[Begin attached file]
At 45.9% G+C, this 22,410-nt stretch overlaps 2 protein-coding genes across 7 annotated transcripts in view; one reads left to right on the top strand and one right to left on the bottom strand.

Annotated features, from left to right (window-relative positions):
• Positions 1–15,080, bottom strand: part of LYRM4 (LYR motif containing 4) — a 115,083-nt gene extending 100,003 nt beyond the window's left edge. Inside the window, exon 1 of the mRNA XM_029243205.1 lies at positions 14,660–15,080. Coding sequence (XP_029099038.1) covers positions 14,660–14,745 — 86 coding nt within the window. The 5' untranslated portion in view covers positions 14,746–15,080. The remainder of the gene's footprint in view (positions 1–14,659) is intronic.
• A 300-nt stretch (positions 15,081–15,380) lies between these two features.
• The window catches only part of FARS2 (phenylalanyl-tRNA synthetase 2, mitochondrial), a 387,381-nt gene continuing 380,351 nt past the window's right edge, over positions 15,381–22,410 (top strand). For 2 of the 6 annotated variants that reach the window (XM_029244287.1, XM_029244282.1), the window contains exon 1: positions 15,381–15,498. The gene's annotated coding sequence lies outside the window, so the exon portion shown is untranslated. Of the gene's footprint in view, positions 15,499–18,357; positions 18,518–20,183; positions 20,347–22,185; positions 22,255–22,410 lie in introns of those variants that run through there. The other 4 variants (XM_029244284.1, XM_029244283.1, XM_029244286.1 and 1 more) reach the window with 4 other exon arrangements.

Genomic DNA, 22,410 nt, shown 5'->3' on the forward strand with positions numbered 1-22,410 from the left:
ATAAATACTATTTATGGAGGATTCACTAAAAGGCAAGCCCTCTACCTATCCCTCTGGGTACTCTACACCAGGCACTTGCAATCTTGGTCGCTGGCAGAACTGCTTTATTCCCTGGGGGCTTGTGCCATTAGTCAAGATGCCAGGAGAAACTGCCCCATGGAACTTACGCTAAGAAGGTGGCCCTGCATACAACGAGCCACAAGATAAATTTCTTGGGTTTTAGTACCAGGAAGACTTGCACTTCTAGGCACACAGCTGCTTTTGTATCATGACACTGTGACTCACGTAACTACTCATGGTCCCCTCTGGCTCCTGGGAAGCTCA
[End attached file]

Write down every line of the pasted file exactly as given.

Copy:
At 45.9% G+C, this 22,410-nt stretch overlaps 2 protein-coding genes across 7 annotated transcripts in view; one reads left to right on the top strand and one right to left on the bottom strand.

Annotated features, from left to right (window-relative positions):
• Positions 1–15,080, bottom strand: part of LYRM4 (LYR motif containing 4) — a 115,083-nt gene extending 100,003 nt beyond the window's left edge. Inside the window, exon 1 of the mRNA XM_029243205.1 lies at positions 14,660–15,080. Coding sequence (XP_029099038.1) covers positions 14,660–14,745 — 86 coding nt within the window. The 5' untranslated portion in view covers positions 14,746–15,080. The remainder of the gene's footprint in view (positions 1–14,659) is intronic.
• A 300-nt stretch (positions 15,081–15,380) lies between these two features.
• The window catches only part of FARS2 (phenylalanyl-tRNA synthetase 2, mitochondrial), a 387,381-nt gene continuing 380,351 nt past the window's right edge, over positions 15,381–22,410 (top strand). For 2 of the 6 annotated variants that reach the window (XM_029244287.1, XM_029244282.1), the window contains exon 1: positions 15,381–15,498. The gene's annotated coding sequence lies outside the window, so the exon portion shown is untranslated. Of the gene's footprint in view, positions 15,499–18,357; positions 18,518–20,183; positions 20,347–22,185; positions 22,255–22,410 lie in introns of those variants that run through there. The other 4 variants (XM_029244284.1, XM_029244283.1, XM_029244286.1 and 1 more) reach the window with 4 other exon arrangements.

Genomic DNA, 22,410 nt, shown 5'->3' on the forward strand with positions numbered 1-22,410 from the left:
ATAAATACTATTTATGGAGGATTCACTAAAAGGCAAGCCCTCTACCTATCCCTCTGGGTACTCTACACCAGGCACTTGCAATCTTGGTCGCTGGCAGAACTGCTTTATTCCCTGGGGGCTTGTGCCATTAGTCAAGATGCCAGGAGAAACTGCCCCATGGAACTTACGCTAAGAAGGTGGCCCTGCATACAACGAGCCACAAGATAAATTTCTTGGGTTTTAGTACCAGGAAGACTTGCACTTCTAGGCACACAGCTGCTTTTGTATCATGACACTGTGACTCACGTAACTACTCATGGTCCCCTCTGGCTCCTGGGAAGCTCA